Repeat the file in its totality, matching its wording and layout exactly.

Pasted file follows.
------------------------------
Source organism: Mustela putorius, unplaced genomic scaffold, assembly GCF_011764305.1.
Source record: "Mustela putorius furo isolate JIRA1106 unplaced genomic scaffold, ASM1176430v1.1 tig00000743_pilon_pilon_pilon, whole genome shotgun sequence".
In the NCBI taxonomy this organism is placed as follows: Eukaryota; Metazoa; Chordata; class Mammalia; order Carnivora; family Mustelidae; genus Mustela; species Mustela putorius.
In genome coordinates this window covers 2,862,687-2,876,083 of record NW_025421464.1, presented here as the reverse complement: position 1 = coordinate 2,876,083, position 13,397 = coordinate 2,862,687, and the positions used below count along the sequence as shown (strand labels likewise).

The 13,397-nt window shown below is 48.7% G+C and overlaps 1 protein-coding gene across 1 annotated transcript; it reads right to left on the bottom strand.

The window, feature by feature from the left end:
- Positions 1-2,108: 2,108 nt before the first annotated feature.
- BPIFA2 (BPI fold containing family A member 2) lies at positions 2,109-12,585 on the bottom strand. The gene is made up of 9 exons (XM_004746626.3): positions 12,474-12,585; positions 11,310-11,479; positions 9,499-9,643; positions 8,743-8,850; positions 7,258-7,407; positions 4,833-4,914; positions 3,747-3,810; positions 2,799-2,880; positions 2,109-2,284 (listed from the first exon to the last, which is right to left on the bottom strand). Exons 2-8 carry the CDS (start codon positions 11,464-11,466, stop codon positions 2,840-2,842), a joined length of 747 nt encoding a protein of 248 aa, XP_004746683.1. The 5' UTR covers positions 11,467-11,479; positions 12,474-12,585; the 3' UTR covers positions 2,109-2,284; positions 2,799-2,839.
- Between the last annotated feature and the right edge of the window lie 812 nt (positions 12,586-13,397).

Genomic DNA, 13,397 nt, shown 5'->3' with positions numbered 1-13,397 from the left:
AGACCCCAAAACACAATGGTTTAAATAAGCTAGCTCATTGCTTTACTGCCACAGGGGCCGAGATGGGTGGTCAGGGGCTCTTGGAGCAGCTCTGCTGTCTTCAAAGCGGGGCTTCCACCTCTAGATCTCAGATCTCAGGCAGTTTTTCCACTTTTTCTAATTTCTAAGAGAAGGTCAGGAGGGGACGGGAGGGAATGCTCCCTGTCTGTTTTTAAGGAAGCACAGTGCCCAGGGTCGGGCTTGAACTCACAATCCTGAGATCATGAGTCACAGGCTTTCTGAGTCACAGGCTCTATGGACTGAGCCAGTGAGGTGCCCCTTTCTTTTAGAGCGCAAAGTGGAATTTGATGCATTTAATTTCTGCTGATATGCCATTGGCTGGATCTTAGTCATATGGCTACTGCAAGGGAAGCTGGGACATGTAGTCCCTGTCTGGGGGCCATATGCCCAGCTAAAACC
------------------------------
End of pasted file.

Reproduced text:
Source organism: Mustela putorius, unplaced genomic scaffold, assembly GCF_011764305.1.
Source record: "Mustela putorius furo isolate JIRA1106 unplaced genomic scaffold, ASM1176430v1.1 tig00000743_pilon_pilon_pilon, whole genome shotgun sequence".
In the NCBI taxonomy this organism is placed as follows: Eukaryota; Metazoa; Chordata; class Mammalia; order Carnivora; family Mustelidae; genus Mustela; species Mustela putorius.
In genome coordinates this window covers 2,862,687-2,876,083 of record NW_025421464.1, presented here as the reverse complement: position 1 = coordinate 2,876,083, position 13,397 = coordinate 2,862,687, and the positions used below count along the sequence as shown (strand labels likewise).

The 13,397-nt window shown below is 48.7% G+C and overlaps 1 protein-coding gene across 1 annotated transcript; it reads right to left on the bottom strand.

The window, feature by feature from the left end:
- Positions 1-2,108: 2,108 nt before the first annotated feature.
- BPIFA2 (BPI fold containing family A member 2) lies at positions 2,109-12,585 on the bottom strand. The gene is made up of 9 exons (XM_004746626.3): positions 12,474-12,585; positions 11,310-11,479; positions 9,499-9,643; positions 8,743-8,850; positions 7,258-7,407; positions 4,833-4,914; positions 3,747-3,810; positions 2,799-2,880; positions 2,109-2,284 (listed from the first exon to the last, which is right to left on the bottom strand). Exons 2-8 carry the CDS (start codon positions 11,464-11,466, stop codon positions 2,840-2,842), a joined length of 747 nt encoding a protein of 248 aa, XP_004746683.1. The 5' UTR covers positions 11,467-11,479; positions 12,474-12,585; the 3' UTR covers positions 2,109-2,284; positions 2,799-2,839.
- Between the last annotated feature and the right edge of the window lie 812 nt (positions 12,586-13,397).

Genomic DNA, 13,397 nt, shown 5'->3' with positions numbered 1-13,397 from the left:
AGACCCCAAAACACAATGGTTTAAATAAGCTAGCTCATTGCTTTACTGCCACAGGGGCCGAGATGGGTGGTCAGGGGCTCTTGGAGCAGCTCTGCTGTCTTCAAAGCGGGGCTTCCACCTCTAGATCTCAGATCTCAGGCAGTTTTTCCACTTTTTCTAATTTCTAAGAGAAGGTCAGGAGGGGACGGGAGGGAATGCTCCCTGTCTGTTTTTAAGGAAGCACAGTGCCCAGGGTCGGGCTTGAACTCACAATCCTGAGATCATGAGTCACAGGCTTTCTGAGTCACAGGCTCTATGGACTGAGCCAGTGAGGTGCCCCTTTCTTTTAGAGCGCAAAGTGGAATTTGATGCATTTAATTTCTGCTGATATGCCATTGGCTGGATCTTAGTCATATGGCTACTGCAAGGGAAGCTGGGACATGTAGTCCCTGTCTGGGGGCCATATGCCCAGCTAAAACC